Perplexed callers periodically raise the question of how to interpret the results to their clients when all the scores fall within the norm and are only one standard deviation above or below the T-score of 50. Clinical interpretation is minimal although you can glean some useful information than just reporting a high probability.
The following profile result is of a 48-year-old female. She completed the FVA/FVOD side of the questionnaire for the last 12 months. Her RAP score was 0. Her Prescription Drug Scale score was 4 which indicates a High Probability of Prescription Drug Abuse.
As you can see, her FVA of 2 indicates below average use of alcohol, her FVOD score of 8 indicates above average use of drugs though within the norm. Her SYM score of 4 is also within the norm and although above average, she is not endorsing a lot of negative symptoms or consequences of her usage. Content analysis is useful with the Face Valid scales because they will give the context or conditions of how the client is using substances. The OAT score of 4 is within the norm so one hypothesis to explore, given the High Probability of a Substance Use disorder result, is if this client identifies with other addicted folks and those issues we often see in that population i.e. self-pity, resentment, low frustration tolerance, impatience etc. I would suspect not.
The SAT score of 3 is well below average although within the norm, this client may be concerned with what you think about her. The DEF scale score of 7 is above average but also within the norm so you may be picking up a bit of a defensive posture with this client.
The last 3 scales, SAM, FAM and COR have no clinical impact.
Moving onto the Rules, two rules are met: Rule 9 and Rule 10.
- FVA 6 or more or FVOD is 4 or more
- SAT is 3 or more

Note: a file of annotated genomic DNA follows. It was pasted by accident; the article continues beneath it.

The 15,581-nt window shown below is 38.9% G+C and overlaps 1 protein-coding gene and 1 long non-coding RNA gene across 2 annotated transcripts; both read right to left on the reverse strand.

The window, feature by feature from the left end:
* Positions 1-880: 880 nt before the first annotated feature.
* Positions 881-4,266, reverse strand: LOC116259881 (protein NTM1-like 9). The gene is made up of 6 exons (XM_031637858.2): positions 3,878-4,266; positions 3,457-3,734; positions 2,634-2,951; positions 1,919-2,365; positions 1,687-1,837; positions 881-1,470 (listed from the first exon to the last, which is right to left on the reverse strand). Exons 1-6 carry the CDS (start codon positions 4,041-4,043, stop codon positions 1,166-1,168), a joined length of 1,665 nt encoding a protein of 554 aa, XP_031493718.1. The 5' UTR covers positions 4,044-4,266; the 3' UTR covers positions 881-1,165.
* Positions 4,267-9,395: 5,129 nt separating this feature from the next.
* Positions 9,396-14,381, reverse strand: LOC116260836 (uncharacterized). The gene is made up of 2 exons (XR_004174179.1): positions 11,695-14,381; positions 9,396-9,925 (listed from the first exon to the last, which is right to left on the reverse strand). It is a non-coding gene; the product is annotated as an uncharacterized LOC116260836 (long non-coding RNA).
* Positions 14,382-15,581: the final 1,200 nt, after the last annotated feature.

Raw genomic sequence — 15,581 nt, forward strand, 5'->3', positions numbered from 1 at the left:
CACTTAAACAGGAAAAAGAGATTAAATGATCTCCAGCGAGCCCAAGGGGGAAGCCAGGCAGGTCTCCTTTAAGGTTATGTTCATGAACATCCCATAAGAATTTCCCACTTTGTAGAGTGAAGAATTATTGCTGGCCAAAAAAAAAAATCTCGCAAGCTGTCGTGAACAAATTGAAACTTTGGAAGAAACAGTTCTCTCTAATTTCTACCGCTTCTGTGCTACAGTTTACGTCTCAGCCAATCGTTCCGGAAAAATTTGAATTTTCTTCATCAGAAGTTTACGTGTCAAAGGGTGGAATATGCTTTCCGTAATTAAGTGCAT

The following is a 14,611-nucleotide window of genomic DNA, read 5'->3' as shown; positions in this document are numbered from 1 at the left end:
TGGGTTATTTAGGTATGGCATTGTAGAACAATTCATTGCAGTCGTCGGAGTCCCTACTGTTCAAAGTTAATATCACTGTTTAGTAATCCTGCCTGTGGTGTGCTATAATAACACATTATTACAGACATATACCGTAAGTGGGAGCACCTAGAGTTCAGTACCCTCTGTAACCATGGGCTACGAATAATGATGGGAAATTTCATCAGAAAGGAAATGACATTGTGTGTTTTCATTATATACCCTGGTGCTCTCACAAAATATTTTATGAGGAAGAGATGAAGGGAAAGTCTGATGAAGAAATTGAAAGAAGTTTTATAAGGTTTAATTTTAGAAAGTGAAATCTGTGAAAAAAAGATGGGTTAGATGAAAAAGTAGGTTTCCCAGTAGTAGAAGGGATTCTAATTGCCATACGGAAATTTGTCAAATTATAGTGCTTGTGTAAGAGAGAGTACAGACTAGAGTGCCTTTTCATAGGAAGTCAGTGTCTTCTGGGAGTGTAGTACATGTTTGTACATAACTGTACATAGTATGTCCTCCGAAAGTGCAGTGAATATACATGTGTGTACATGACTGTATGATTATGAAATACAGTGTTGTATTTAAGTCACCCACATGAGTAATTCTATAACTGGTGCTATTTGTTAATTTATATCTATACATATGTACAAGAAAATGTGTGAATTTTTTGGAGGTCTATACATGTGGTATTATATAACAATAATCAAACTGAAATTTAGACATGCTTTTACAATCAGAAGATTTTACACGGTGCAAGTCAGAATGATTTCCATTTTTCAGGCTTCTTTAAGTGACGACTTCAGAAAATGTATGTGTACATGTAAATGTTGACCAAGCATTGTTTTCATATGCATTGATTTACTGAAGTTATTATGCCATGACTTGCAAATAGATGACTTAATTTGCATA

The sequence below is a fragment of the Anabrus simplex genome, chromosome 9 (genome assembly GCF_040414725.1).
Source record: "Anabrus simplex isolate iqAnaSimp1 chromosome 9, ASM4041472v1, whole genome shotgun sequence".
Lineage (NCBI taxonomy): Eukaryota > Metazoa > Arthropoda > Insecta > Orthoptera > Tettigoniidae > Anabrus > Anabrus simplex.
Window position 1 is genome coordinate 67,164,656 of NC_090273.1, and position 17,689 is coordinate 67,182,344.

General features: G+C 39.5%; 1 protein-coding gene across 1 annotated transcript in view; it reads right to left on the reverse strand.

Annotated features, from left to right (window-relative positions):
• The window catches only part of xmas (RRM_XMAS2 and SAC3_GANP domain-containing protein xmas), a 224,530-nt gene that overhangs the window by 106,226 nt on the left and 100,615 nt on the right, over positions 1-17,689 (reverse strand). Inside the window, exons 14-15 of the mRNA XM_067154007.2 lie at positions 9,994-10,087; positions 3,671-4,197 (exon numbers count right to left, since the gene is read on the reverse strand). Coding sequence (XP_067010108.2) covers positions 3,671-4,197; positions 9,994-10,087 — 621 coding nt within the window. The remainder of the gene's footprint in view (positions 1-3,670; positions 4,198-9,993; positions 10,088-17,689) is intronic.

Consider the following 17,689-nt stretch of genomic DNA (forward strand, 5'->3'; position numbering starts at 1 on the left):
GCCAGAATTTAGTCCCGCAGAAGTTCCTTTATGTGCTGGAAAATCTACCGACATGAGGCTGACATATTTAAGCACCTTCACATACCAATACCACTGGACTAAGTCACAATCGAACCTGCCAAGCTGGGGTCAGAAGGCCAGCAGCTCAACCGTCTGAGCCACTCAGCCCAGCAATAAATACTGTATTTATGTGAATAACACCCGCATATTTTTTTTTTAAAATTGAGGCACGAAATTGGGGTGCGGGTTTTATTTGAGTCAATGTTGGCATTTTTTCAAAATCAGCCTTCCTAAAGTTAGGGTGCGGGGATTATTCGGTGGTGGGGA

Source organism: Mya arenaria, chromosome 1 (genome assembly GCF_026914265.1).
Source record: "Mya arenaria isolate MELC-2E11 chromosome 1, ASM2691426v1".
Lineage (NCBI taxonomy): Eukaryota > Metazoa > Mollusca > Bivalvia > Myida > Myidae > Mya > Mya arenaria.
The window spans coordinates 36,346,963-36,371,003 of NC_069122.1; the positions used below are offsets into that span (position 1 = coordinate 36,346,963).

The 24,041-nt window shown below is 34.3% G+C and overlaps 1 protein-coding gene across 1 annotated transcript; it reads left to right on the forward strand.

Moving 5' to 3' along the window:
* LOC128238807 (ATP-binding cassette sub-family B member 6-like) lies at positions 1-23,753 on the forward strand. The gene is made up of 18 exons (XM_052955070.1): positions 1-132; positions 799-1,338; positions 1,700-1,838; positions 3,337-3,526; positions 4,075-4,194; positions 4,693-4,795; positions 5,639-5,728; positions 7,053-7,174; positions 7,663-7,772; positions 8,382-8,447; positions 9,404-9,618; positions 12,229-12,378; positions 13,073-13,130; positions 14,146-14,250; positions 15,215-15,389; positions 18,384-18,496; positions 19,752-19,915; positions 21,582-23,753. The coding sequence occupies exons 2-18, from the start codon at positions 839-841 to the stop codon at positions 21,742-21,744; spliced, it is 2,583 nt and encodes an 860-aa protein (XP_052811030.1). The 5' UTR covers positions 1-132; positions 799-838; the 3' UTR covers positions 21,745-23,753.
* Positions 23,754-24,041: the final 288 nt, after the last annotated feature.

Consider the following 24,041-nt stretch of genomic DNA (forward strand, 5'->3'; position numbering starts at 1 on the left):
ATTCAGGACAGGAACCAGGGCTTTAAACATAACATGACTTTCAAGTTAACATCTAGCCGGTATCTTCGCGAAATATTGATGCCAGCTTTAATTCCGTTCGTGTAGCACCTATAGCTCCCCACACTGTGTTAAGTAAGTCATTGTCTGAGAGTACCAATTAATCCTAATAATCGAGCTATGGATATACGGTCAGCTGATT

- DEF is 7 or more
- All three, a,b, c ? YES
- FVA is 14 or more or FVOD is 8 or more
- SAT is 1 or more
- DEF is 4 or more
- SAM is 4 or more
- All four, a,b,c, d ? YES
The Rules are research based. Single scores within one standard deviation above or below the normative scores for each scale are not likely to indicate strong evidence of a diagnosable substance use disorder or a clinical problem. However, validation research indicated that some combinations of scores within this normative range such as in Rules 9 and 10 were evidenced by people who were diagnosed with a substance use disorder, and yet this same pattern of scores was not evidenced by those without substance use disorders. The scoring rules identify patterns of scores that accurately and reliably identify individuals with substance use disorders- even when the individual scores in the rule are not indicative of SUD on their own. Also, Table 10 in Chapter 7 in the SASSI-4 User Guide & Manual shows that both Rules 9 and 10 have a 96% accuracy rate indicating that the rules rarely identify people who do NOT have an SUD as positive on these rules.
You can see for Rules 1-4, the cutoff scores are outside the standard deviation which allows for both meeting the rule criteria and allows for easier clinical interpretation as well.
It is also important to note that the cutoff scores for each scale in any rule are specific to the rule. Being close doesn’t count.
Giving feedback to this client, the administrator needs to be aware of the bit of defensiveness and sensitivity of the client and perhaps the reluctance to identify as an addict. Using the information, she did endorse in the FVA, FVOD and SYM scales along with the Prescription Drug Scale results. It may help her to connect the dots and thus become open to whatever treatment considerations are discussed.
As always, if you have any questions about your SASSI results, please contact us through the free Clinical Helpline. We are available M-F, 12 – 5 EST at 888-297-2774 or 800-726-0526.